UAP Old Mutual Group, KICD to develop financial literacy guidelines, courses for teachers
UAP Old Mutual Group and the Kenya Institute of Curriculum Development (KICD) have entered a partnership to boost financial literacy in the country with the development of financial literacy guidelines for junior and senior secondary school teachers under the new Competency-Based Curriculum (CBC).
The Kenya Institute of Curriculum Development (KICD), funded by UAP Old Mutual Group, have commenced the development of financial literacy guidelines for teachers.
This follows the successful completion of an in-depth analysis to identify gaps in the existing financial literacy matrices in the learning curriculum.
The exercise being held in Naivasha, Nakuru County, is also being attended by experts from financial regulatory agencies and the education sector to support in developing the financial literacy training materials for teachers.
The partnership, valued at Sh 21 million, and dubbed Old MutualLearn, Think, Do, supports efforts to integrate financial literacy into CBC, which apart from academic knowledge, seeks to impart core life skills among learners.
The focus on teachers is a deliberate mainstreaming strategy for Old Mutual to address the systemic challenge of the lack of technological, pedagogical, content knowledge among most teachers and trainers in the formal and non-formal education and training systems.
“Teacher preparation is critical in the rollout of financial literacy in the CBC. Our partnership will enable the teachers to integrate the aspects of financial literacy during the teaching and learning process. Varied strategies such as online preparation of teachers, availing of learning materials online for both teachers and learners will go a long way in ensuring effective development of financial literacy skills and capabilities, which are central to financial inclusion,” remarked Mr. Jerim Otieno Group Managing Director Life Business, UAP Old Mutual Group.
The pilot phase will initially see 100 teachers trained before eventually being rolled out to all teachers as part of their curriculum training. Old Mutual Limited is supporting the initiative through the UAP Old Mutual Foundation.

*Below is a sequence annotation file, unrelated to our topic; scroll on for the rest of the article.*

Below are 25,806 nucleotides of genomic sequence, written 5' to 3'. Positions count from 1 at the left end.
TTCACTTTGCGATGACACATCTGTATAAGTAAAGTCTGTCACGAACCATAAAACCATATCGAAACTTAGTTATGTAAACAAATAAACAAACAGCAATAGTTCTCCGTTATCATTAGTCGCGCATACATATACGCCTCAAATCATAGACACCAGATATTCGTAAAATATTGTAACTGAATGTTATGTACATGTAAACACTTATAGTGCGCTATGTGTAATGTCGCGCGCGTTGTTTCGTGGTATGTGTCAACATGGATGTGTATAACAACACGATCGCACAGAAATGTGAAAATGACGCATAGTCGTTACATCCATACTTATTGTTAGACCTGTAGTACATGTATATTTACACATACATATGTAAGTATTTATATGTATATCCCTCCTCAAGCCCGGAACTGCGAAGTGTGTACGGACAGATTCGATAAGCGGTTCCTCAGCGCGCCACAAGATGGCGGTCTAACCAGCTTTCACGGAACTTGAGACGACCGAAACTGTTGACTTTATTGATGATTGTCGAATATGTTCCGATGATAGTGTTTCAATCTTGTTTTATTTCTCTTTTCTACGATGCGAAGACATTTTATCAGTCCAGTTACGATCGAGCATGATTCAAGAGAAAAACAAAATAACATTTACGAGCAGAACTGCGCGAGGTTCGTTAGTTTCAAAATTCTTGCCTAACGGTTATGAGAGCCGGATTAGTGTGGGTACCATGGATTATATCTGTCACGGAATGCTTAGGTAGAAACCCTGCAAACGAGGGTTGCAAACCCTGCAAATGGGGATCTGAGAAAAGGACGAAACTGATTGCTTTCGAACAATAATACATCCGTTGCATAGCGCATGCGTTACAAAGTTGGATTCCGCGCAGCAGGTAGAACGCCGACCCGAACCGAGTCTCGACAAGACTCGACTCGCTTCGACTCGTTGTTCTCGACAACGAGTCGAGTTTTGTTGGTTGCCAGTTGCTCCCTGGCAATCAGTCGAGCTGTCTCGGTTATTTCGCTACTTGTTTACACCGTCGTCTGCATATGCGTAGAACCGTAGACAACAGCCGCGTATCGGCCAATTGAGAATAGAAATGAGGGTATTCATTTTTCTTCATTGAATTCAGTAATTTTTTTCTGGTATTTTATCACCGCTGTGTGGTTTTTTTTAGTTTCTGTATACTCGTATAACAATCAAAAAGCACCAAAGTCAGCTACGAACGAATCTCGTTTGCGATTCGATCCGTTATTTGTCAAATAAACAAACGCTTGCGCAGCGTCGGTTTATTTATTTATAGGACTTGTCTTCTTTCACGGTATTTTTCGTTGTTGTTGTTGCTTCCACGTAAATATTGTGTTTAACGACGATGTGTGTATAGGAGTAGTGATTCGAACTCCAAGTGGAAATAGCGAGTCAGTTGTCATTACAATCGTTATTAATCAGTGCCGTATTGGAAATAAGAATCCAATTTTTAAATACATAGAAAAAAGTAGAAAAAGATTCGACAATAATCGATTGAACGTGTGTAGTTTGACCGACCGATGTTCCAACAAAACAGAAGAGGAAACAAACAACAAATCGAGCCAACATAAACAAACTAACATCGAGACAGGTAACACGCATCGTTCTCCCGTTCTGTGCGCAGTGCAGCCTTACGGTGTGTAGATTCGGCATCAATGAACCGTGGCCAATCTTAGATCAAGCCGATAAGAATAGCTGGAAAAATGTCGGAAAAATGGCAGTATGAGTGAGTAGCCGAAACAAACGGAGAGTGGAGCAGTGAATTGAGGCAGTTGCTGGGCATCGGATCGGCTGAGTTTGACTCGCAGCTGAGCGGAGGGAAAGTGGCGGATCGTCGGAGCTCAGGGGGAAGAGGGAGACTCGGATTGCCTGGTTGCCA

The content will be available on the Kenya Education Cloud and KICD multimedia elements for access to all. The partnership was unveiled in July this year and aims at mainstreaming financial literacy in the new curriculum which is currently in the early phases of implementation.
”Old Mutual regards the formalization and teaching of financial skills as one of East Africa's most significant educational milestones. We firmly believe that teachers also need to understand their financial well-being to teach financial concepts well. Old Mutual will offer financial wellbeing training to participating teachers as part of the pilot alongside this critical financial literacy training program.” added Mr. Otieno, UAP Old Mutual
On his part, KICD CEO Professor Charles Ong’ondo said “We are privileged to partner with UAP-OLD Mutual, particularly on financial literacy. As you are aware, we are in the process of reforming our curriculum, and one of the critical aspects of this partnership is to develop learner competency to have learners who can think, create and do. We intend to achieve this by integrating financial literacy in all learning areas, and to values hence moulding an ethical and skilled society”.
According to a report on Training Needs Assessment for Development of Curriculum and
Curriculum Support Materials for Financial Literacy Education in Kenyaby KICD (formerly KIE) in 2013, teachers have limited knowledge on aspects of financial literacy and are not able to train the learners on money saving and budgeting.
Indeed, 80% of the teachers involved in the study were not aware of the following aspects of financial literacy: risks of loss to life and possessions; saving plan and the importance of comparing different interest rates in the markets before taking a loan.
A majority (56%) of the learners revealed that their knowledge of financial literacy is poor, particularly in the areas of budgeting, consumer awareness, SACCOS and retirement benefits.